While gamification can help teams increase productivity and sell more, it can also be used to bring out the best in prospective hires as well as current employees when used effectively by a human resources (HR) team. When used as part of the hiring process, a good game can make it clearer how prospective hires perform under a little less pressure than the standard stress of a generic interview. Similarly, such a process can make onboarding much smoother, especially in a group setting.
Gamify Hiring: A Taste of What’s to Come
When used as part of the hiring process, gamification can give a much clearer image of what a candidate is capable of than a portfolio or even a resume. Some potential hires may be coming from a different industry, or a somewhat obscure area of a certain field. By giving them a simple game that simulates the demands of the job in an abstracted sense can make it easier to identify and describe how candidates approach tasks as well as what they value and prioritize.
This sort of gamification strategy has already been implemented by brands like L’Oreal as part of the hiring process, including the simulated development of a product line and the solving of a real-time HR case.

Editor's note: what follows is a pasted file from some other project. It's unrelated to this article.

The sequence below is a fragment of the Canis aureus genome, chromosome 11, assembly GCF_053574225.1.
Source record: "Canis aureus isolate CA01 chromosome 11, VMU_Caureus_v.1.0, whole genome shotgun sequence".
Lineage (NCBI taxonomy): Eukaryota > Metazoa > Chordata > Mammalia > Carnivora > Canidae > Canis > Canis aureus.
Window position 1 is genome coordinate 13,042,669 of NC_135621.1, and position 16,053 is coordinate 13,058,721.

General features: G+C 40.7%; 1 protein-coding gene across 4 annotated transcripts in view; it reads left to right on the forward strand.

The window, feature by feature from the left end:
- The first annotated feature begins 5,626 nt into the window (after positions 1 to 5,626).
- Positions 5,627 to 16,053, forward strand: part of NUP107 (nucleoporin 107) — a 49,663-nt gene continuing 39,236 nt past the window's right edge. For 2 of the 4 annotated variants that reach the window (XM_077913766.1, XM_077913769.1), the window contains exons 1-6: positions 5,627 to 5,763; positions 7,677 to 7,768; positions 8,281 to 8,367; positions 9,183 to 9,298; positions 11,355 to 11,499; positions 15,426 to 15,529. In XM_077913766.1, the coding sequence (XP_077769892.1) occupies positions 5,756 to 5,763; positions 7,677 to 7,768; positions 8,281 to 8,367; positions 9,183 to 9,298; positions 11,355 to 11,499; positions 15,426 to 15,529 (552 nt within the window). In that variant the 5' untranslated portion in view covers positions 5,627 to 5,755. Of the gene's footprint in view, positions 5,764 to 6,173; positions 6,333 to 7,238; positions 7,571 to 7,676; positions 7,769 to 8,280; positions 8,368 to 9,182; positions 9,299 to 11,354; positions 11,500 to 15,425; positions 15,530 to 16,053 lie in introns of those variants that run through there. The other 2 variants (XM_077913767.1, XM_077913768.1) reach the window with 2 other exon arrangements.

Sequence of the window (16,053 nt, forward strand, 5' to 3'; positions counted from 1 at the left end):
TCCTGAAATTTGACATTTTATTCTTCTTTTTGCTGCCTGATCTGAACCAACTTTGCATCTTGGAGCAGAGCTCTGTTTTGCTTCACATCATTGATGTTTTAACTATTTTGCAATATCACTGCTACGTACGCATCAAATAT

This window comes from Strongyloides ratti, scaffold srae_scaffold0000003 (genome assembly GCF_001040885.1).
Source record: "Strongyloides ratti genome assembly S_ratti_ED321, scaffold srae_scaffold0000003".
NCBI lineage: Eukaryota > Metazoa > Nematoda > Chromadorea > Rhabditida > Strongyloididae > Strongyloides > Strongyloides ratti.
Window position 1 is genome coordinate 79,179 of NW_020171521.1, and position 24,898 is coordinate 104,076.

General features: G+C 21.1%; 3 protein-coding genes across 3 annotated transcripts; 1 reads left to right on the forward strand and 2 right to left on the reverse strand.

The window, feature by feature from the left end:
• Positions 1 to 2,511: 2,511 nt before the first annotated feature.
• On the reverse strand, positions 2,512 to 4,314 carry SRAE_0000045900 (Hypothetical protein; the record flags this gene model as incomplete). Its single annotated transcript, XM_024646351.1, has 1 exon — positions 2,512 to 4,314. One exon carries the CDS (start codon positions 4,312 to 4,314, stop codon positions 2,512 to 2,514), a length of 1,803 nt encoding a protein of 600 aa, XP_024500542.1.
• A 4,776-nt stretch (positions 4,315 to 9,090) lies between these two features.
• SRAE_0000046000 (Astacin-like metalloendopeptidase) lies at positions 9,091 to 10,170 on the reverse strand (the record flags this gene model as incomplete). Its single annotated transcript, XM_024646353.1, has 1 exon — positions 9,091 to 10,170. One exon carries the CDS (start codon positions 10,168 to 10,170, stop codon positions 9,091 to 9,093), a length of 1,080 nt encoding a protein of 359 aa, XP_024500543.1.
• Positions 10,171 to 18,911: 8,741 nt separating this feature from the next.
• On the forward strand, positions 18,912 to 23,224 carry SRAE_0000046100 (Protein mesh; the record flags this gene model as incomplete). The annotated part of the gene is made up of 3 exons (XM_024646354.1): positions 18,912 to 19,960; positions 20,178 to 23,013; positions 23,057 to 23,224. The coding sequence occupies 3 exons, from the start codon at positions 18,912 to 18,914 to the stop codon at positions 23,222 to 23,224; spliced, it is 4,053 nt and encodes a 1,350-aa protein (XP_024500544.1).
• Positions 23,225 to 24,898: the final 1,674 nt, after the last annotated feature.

Onboarding and Games: Easy Tracking
Gamifying the onboarding and training process is a natural fit, and can help identify trouble areas much more quickly than a conventional onboarding process. Requiring new hires to progress through new levels of responsibility can make it clearer where one individual is having a rough time, or identify trouble spots for new employees as a function of an entire group rather than an individual. Having distinct progress points relevant to a new employee’s specific career path, rather than a universal training course, can call attention to amending and working on specific problems rather than generalizations.
New hires can also stay engaged longer and more effectively if a “quest” model is used for training instead of a single course. One of the most successful games in the world, Blizzard Entertainment’s World of Warcraft, typically keeps users coming back time and time again through its model of sending players to perform a simple task, such as collecting bear pelts, and then returning them to the person who sent them on the task.